Probate valuation and equitable accounting

In 1972, A, B and C purchased a £10,000 freehold house as tenants in common with a mortgage. They agreed to live together and that each would pay one-third of the expenses monthly. They hoped to renovate the property, convert it into flats and sell it. Purchaser A (born 1936) paid his monthly contributions for 12 months. He then abandoned the property, paid no more contributions and was heard from only rarely until his death in 2018. He left a will leaving his estate (unspecified) to 11 individuals. No grant has been taken out. When A abandoned the house, purchasers B and C continued in the property, paying A’s share as well as their own. B died in 2008. He left his share in the house to certain charities but on terms that C could remain in the house until C’s death. Probate was obtained for B’s estate. The probate value included one-third of the value of the house as at B’s death in 2008. Following A’s death in 2018, C has paid all the outgoings. C is now in his late 80s. The house is now worth £2 million. C wants to try to resolve matters relating to A. Is it correct that A’s interest in the house is to be valued as at the date of his death in 2018? Was it correct to value B’s interest in the house as at the date of his death in 2008? Is A’s interest (at whatever valuation date) subject to his estate giving credit for the very significant expenses incurred by B and C (and latterly by C alone) for almost 50 years in accordance with the principles of equitable accounting? With interest? (See, for example, Clarke v Harlow [2007] 1 FLR 1, Wilcox v Tait [2006] EWCA Civ 1867 and McKenzie v Nutter 2007 SLT (Sh Ct) 17. My own interest is as an intended executor of C.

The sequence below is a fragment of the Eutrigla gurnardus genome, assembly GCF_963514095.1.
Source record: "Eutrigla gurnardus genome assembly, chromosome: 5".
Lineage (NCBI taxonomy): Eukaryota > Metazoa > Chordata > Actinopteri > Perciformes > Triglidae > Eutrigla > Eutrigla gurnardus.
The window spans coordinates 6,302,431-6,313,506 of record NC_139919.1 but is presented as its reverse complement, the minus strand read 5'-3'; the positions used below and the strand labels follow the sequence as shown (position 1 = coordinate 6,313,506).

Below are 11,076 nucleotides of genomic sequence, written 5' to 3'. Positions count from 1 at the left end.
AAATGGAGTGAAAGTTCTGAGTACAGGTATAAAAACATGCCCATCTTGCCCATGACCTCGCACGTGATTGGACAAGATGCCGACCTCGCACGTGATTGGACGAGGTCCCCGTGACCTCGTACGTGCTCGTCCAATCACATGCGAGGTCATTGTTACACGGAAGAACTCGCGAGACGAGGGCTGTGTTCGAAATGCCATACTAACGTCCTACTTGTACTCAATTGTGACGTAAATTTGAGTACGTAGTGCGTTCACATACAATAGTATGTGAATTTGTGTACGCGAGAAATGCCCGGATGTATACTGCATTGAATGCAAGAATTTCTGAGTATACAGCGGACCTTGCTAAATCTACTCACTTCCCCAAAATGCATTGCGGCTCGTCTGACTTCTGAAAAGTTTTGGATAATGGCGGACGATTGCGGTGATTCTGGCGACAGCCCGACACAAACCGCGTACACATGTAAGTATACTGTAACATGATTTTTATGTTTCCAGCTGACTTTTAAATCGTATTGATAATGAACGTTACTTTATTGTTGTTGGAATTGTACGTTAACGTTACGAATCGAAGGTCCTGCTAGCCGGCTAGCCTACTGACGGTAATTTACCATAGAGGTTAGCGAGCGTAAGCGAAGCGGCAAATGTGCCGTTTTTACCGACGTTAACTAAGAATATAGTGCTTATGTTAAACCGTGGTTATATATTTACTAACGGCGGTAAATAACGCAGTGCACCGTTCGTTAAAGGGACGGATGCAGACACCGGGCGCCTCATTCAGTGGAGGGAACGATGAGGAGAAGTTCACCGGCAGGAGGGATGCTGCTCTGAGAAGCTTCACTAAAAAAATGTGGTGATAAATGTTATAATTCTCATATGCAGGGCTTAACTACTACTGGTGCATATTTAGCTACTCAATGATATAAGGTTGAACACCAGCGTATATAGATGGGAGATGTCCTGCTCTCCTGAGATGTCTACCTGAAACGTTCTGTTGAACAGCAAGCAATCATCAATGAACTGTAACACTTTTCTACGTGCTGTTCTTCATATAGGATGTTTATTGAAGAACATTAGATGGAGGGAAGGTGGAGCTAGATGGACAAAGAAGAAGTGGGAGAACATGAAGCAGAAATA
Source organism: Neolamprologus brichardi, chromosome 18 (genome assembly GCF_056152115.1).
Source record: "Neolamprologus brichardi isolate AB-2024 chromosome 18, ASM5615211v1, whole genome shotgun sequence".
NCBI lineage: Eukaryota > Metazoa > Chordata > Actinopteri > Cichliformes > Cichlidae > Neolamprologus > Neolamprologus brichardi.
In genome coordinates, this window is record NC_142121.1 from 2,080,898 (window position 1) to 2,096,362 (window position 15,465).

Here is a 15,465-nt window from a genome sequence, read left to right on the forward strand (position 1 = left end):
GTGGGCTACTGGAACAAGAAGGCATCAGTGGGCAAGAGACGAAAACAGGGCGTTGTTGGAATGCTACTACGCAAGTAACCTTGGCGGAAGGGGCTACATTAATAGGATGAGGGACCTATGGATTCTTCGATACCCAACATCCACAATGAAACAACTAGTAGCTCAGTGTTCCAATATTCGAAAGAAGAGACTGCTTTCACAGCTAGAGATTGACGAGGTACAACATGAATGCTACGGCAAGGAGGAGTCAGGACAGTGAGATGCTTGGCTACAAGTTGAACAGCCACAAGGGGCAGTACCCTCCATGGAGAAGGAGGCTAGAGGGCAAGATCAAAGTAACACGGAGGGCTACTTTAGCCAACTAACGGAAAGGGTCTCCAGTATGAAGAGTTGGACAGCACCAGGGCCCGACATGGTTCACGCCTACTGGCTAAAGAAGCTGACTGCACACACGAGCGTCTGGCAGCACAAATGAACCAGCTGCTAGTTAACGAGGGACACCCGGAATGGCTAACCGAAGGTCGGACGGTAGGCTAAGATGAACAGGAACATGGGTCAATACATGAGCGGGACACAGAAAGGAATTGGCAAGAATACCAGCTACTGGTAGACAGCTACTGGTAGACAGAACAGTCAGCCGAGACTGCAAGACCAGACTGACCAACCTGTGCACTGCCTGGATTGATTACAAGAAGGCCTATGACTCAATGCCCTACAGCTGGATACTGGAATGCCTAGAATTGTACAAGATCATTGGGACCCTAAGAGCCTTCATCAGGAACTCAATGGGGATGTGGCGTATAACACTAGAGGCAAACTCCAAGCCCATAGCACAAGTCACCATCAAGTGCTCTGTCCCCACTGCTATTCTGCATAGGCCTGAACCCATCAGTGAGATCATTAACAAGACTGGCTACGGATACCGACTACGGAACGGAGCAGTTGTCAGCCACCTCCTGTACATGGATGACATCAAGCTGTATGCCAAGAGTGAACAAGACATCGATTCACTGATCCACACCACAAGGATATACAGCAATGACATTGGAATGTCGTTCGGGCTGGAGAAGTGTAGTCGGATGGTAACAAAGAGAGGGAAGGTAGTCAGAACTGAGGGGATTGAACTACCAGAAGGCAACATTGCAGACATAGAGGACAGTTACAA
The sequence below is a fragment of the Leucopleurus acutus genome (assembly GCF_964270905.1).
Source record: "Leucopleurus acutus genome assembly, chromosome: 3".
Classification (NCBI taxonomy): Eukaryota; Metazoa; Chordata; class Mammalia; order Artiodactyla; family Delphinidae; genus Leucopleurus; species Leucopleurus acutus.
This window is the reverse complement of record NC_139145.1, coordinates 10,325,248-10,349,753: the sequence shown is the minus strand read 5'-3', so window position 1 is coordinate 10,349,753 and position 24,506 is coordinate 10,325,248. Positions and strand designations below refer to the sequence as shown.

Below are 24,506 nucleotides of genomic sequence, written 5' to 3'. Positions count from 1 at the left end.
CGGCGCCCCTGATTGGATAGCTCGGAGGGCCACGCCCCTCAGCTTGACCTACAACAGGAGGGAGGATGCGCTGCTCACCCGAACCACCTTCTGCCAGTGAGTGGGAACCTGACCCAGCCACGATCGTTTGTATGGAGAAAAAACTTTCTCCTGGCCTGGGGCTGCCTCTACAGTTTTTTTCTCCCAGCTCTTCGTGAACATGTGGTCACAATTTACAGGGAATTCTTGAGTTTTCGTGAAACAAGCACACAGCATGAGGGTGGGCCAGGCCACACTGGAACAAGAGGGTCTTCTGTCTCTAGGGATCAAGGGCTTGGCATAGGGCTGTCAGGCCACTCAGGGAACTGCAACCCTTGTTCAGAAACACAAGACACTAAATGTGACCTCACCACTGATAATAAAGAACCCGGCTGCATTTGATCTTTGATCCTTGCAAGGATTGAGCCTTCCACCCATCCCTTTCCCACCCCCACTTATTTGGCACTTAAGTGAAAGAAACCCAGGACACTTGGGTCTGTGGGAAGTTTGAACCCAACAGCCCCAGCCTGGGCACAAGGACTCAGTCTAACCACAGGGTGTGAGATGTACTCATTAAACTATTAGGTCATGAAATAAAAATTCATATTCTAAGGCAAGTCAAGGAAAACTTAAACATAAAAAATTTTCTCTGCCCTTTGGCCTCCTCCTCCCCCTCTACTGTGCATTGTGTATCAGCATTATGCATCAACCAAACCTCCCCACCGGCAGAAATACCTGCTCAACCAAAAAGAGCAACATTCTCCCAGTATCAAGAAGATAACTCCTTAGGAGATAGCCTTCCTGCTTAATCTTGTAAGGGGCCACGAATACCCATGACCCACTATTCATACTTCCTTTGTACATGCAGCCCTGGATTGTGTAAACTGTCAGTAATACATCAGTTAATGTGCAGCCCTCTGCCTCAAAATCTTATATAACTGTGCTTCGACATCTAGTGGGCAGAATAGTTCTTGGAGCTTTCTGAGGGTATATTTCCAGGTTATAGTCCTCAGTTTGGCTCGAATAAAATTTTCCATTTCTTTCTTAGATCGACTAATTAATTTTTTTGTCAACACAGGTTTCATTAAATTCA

Wilcox v Tait is a persuasive authority on the approach in principle to this type of case. Issues arise usually where the co-owners have given no thought to the matter at all or did not foresee all the circumstances which have arisen. However this means that actual decisions will be heavily fact- and intention-dependent and based on the available admissible evidence.

Jonathan Parker LJ however enunciates one clear point of principle about the batting order in these cases at para 62: “Similarly, the issue as to the precise division of the net proceeds of sale to reflect the parties respective beneficial interests (in the instant case, one half each), is in my judgement, more appropriately addressed once the property has been sold and there is a fund in place available for division. To attempt an equitable accounting exercise in advance of any sale is, as it seems to me, in general an inherently risky and uncertain process. Certainly I can see no good reason for the judge to attempt to undertake that task in the instant case.”

1 Adjudicate equitable interests
2 Order sale
3 After sale, equitable accounting

It also seems very likely process 3 will start from the very beginning of the co-ownership relationship unless there was a later agreement by the parties to regulate it.

Jack Harper